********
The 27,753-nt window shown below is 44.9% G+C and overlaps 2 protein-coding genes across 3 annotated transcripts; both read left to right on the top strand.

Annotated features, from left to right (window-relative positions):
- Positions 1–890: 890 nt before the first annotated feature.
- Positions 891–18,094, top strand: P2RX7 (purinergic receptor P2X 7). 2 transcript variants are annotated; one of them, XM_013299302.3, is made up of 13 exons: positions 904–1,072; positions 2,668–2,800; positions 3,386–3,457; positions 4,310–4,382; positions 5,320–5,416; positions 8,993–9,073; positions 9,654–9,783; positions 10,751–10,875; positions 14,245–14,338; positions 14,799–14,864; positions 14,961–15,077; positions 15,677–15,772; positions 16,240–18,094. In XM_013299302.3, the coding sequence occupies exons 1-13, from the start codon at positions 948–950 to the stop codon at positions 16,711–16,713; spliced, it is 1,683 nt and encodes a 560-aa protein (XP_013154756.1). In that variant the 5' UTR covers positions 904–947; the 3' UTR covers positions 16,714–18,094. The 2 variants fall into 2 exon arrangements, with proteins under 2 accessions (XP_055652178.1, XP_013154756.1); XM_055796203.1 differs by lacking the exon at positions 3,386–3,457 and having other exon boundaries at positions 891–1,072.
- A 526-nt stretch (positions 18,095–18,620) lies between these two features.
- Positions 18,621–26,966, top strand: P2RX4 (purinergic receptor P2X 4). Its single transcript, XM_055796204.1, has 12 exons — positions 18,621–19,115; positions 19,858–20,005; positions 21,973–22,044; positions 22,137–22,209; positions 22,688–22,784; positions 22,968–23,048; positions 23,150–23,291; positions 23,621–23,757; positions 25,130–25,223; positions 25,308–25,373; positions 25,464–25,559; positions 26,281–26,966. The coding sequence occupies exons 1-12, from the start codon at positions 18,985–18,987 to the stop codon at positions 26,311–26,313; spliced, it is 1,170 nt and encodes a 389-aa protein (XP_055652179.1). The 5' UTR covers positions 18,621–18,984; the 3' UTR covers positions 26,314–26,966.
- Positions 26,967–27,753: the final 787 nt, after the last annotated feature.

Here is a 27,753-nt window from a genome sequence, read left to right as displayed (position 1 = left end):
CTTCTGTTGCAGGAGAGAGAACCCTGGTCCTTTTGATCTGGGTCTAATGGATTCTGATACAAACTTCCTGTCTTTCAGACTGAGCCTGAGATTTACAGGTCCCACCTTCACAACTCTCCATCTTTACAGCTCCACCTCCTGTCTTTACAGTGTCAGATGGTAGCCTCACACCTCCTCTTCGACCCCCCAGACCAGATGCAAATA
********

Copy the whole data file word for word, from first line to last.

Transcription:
The 27,753-nt window shown below is 44.9% G+C and overlaps 2 protein-coding genes across 3 annotated transcripts; both read left to right on the top strand.

Annotated features, from left to right (window-relative positions):
- Positions 1–890: 890 nt before the first annotated feature.
- Positions 891–18,094, top strand: P2RX7 (purinergic receptor P2X 7). 2 transcript variants are annotated; one of them, XM_013299302.3, is made up of 13 exons: positions 904–1,072; positions 2,668–2,800; positions 3,386–3,457; positions 4,310–4,382; positions 5,320–5,416; positions 8,993–9,073; positions 9,654–9,783; positions 10,751–10,875; positions 14,245–14,338; positions 14,799–14,864; positions 14,961–15,077; positions 15,677–15,772; positions 16,240–18,094. In XM_013299302.3, the coding sequence occupies exons 1-13, from the start codon at positions 948–950 to the stop codon at positions 16,711–16,713; spliced, it is 1,683 nt and encodes a 560-aa protein (XP_013154756.1). In that variant the 5' UTR covers positions 904–947; the 3' UTR covers positions 16,714–18,094. The 2 variants fall into 2 exon arrangements, with proteins under 2 accessions (XP_055652178.1, XP_013154756.1); XM_055796203.1 differs by lacking the exon at positions 3,386–3,457 and having other exon boundaries at positions 891–1,072.
- A 526-nt stretch (positions 18,095–18,620) lies between these two features.
- Positions 18,621–26,966, top strand: P2RX4 (purinergic receptor P2X 4). Its single transcript, XM_055796204.1, has 12 exons — positions 18,621–19,115; positions 19,858–20,005; positions 21,973–22,044; positions 22,137–22,209; positions 22,688–22,784; positions 22,968–23,048; positions 23,150–23,291; positions 23,621–23,757; positions 25,130–25,223; positions 25,308–25,373; positions 25,464–25,559; positions 26,281–26,966. The coding sequence occupies exons 1-12, from the start codon at positions 18,985–18,987 to the stop codon at positions 26,311–26,313; spliced, it is 1,170 nt and encodes a 389-aa protein (XP_055652179.1). The 5' UTR covers positions 18,621–18,984; the 3' UTR covers positions 26,314–26,966.
- Positions 26,967–27,753: the final 787 nt, after the last annotated feature.

Here is a 27,753-nt window from a genome sequence, read left to right as displayed (position 1 = left end):
CTTCTGTTGCAGGAGAGAGAACCCTGGTCCTTTTGATCTGGGTCTAATGGATTCTGATACAAACTTCCTGTCTTTCAGACTGAGCCTGAGATTTACAGGTCCCACCTTCACAACTCTCCATCTTTACAGCTCCACCTCCTGTCTTTACAGTGTCAGATGGTAGCCTCACACCTCCTCTTCGACCCCCCAGACCAGATGCAAATA